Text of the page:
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MPAA Rated PG-13 for language and brief war violence

Sex & Nudity

Violence & Gore

  • The film contains a brief scene of the Vietnam war where some cross-fire during a battle is shown, coupled with shots of some men being shot. However, there are no details of blood-letting or injury.
  • The movie opens with a scene in Vietnam in which soldiers engage in a chaotic firefight
  • We see the flash of muzzles and hear the report of bullets.
  • A few bodies fly and fall lifeless, and someone pushes a wounded soldier-his forehead stained with blood-down to the ground to help keep him safe.
  • We see old news footage about the war and troop movements, too, and we hear references to battlefield deaths.
  • Some war protesters get a little unruly.
  • Kay and others mention her husband's suicide.


  • There is an utterance of the expletive "f**k", expressed by a character, out of anger, during a phone conversation. In addition, the expletive is also seen on a placard carried by a protestor in another scene. Other swear words such as "shit" "damn" "goddamn", "hell", "son of a bitch", and "prick" are also used throughout the film.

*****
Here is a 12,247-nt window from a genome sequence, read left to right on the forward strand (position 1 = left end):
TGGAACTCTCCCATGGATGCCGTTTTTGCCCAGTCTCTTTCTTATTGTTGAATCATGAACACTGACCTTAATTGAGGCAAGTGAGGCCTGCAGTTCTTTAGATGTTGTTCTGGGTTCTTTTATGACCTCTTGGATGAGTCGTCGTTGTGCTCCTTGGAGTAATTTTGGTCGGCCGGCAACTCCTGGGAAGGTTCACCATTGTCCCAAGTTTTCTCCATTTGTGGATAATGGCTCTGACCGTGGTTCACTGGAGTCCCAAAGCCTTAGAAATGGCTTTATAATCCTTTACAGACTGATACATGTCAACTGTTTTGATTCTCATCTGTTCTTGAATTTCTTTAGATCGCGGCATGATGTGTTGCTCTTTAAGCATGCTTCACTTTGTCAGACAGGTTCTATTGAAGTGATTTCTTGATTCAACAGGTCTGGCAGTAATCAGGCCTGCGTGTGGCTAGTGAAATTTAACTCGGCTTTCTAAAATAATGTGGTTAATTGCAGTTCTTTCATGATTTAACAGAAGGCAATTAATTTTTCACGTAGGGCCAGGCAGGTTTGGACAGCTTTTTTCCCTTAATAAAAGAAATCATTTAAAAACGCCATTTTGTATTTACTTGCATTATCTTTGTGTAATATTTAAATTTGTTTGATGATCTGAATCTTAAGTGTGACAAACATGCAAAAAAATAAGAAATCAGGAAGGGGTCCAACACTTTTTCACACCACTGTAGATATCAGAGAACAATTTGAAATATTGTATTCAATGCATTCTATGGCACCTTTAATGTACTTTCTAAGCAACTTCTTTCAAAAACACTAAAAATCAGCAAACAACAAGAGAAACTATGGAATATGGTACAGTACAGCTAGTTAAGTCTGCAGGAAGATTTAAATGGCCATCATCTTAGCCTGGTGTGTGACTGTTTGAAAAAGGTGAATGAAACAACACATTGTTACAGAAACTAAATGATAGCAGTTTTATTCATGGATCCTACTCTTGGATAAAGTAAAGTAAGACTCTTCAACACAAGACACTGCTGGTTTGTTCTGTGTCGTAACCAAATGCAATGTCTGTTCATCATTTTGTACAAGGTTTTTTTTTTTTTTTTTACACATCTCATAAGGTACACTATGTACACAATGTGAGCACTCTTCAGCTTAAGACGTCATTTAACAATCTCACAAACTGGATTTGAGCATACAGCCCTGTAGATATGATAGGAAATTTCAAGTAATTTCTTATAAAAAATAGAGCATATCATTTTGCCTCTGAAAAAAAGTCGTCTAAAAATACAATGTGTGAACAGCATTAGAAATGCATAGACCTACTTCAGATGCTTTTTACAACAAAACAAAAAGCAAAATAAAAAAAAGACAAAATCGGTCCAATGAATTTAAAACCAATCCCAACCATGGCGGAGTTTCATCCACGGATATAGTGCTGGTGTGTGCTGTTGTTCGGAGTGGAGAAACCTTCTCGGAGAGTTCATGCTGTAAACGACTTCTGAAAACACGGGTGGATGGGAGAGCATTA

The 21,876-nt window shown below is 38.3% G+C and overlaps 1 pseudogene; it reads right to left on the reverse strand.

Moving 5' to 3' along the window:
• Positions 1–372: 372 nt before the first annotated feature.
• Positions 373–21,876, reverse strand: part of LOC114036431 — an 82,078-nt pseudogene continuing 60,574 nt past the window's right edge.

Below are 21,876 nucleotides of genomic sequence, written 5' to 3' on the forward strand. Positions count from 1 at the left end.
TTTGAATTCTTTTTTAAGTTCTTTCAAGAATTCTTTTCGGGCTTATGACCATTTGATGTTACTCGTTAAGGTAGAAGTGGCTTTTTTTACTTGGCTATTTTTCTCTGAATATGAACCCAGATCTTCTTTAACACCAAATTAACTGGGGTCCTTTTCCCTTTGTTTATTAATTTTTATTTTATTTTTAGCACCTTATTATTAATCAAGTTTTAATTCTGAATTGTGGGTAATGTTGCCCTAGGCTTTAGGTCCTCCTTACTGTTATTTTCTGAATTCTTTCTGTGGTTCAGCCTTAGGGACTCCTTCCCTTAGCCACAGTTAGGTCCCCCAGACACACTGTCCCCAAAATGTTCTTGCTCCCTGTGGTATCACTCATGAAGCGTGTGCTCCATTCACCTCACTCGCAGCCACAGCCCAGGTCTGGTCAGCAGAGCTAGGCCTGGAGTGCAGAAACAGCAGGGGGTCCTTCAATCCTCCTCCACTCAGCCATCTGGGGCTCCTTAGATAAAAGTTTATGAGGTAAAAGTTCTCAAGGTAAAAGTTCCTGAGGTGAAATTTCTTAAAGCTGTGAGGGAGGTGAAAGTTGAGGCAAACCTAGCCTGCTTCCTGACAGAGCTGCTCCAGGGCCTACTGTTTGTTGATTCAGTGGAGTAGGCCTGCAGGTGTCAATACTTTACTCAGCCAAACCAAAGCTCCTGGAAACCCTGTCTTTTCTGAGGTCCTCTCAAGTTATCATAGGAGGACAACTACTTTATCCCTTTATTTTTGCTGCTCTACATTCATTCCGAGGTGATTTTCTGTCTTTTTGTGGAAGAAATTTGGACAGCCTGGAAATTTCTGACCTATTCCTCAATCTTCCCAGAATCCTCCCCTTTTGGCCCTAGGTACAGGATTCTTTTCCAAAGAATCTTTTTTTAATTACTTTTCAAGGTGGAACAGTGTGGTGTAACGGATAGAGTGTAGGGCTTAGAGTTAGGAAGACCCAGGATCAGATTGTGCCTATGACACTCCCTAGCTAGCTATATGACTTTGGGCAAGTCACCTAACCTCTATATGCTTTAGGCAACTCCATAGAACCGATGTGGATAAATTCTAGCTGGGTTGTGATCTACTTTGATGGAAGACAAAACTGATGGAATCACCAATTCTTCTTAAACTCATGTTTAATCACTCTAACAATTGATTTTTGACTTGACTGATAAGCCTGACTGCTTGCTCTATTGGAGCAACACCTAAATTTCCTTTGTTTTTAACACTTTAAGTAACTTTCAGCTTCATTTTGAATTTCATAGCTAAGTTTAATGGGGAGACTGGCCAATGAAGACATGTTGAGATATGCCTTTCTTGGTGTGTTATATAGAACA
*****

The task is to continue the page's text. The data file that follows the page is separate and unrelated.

• One f-word and about 15 s-words.
  • Other vulgarities include "a--," "b--ch," "b--tard," "d--n," "h---" and "p-ss."
  • We hear a crude reference to the male anatomy, and we see two obscene hand gestures.
  • God's name is misused at least a dozen times, eight of those combined with "d--n."
  • Jesus' name is abused about 10 times.

Alcohol, Drugs & Smoking

  • Social drinking and cigarette smoking.
  • Most journalists in the 1970s were heavy smokers-or so the movies have always told us-so naturally we see plenty of cigarettes throughout.
  • A guest at one of Kay's dinner parties puffs on a cigar.
  • When Ben Bradlee's daughter sells lemonade to Post staffers (who holed up in Ben's house and poring over the papers), one of them asks whether she might put some vodka in his drink.
  • Ben's daughter politely refuses.
  • Wine and champagne make appearances at dinners and parties.

Frightening & Intense Scenes

  • The scene where Kay Graham has to decide between authorizing a story that could ruin the paper and send her to prison and standing up for freedom of the press is intense.
  • The film contains lots of suspense. The final scene is suspenseful.
  • The scene in Vietnam is somewhat intense.

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Taglines | Plot Summary | Synopsis | Plot Keywords

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